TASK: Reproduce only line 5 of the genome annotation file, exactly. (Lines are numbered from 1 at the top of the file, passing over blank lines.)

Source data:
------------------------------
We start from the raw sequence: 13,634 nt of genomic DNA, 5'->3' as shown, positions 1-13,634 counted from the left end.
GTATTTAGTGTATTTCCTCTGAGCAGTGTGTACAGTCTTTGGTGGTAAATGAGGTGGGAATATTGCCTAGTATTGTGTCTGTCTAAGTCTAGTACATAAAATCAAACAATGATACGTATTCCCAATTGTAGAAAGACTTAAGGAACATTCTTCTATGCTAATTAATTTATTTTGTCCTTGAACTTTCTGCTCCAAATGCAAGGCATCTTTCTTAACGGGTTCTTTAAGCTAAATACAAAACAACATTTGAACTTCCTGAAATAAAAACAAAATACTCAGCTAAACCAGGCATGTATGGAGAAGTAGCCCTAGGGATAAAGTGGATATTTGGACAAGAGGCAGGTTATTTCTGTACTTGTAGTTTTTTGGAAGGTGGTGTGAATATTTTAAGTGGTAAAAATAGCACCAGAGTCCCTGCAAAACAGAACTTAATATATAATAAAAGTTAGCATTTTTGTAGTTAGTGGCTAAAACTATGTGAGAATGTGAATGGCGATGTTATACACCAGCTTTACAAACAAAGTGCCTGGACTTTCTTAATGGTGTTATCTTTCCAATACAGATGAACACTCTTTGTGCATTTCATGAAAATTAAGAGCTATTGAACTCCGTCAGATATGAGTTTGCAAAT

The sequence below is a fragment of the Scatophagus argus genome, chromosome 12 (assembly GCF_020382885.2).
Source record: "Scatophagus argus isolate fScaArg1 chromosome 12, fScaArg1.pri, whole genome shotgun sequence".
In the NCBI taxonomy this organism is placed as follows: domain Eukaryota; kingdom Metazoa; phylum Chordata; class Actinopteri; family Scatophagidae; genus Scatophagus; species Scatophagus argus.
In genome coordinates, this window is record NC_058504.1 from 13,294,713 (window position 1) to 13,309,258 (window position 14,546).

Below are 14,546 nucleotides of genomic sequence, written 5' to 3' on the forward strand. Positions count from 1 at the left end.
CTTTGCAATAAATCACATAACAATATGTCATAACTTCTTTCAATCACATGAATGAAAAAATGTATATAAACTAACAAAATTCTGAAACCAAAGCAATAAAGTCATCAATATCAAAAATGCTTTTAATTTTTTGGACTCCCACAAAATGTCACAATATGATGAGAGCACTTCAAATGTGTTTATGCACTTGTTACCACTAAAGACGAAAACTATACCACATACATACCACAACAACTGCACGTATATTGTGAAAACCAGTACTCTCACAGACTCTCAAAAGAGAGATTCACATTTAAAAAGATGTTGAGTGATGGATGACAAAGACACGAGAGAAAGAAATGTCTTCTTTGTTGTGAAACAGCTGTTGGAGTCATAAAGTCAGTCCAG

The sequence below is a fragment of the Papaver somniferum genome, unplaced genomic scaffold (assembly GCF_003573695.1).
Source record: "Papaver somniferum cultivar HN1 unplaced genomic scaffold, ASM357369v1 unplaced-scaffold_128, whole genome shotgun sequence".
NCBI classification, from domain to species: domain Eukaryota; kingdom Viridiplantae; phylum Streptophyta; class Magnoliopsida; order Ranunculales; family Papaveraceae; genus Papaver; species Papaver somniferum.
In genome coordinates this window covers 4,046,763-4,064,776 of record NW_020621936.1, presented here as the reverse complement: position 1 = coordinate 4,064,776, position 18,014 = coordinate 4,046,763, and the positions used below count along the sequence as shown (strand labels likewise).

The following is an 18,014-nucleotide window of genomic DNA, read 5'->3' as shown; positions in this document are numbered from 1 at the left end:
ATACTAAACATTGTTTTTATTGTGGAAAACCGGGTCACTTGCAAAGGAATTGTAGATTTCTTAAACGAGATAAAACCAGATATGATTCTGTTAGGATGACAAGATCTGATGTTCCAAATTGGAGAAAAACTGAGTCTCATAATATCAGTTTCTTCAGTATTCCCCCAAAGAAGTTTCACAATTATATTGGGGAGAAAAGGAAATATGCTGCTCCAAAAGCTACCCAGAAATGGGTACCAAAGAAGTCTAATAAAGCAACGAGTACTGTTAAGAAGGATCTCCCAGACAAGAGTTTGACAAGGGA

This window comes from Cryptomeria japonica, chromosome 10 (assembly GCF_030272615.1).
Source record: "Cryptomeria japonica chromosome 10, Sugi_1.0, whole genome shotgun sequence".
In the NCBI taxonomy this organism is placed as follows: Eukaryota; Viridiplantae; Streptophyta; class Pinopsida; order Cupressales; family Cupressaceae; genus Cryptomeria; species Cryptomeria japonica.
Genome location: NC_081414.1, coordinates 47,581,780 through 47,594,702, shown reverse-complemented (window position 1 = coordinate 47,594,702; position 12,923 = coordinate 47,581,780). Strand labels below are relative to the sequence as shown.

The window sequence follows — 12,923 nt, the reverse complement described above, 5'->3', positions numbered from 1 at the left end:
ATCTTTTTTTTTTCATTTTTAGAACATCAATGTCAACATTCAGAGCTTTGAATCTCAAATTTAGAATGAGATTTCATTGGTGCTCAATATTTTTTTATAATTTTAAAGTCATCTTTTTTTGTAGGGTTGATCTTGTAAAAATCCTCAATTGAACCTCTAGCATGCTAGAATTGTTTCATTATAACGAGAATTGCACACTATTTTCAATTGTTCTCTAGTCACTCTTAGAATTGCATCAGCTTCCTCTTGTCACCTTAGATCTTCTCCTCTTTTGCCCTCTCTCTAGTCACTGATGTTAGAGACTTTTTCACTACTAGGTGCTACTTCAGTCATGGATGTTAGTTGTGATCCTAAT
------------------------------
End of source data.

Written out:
In the NCBI taxonomy this organism is placed as follows: domain Eukaryota; kingdom Metazoa; phylum Chordata; class Actinopteri; family Scatophagidae; genus Scatophagus; species Scatophagus argus.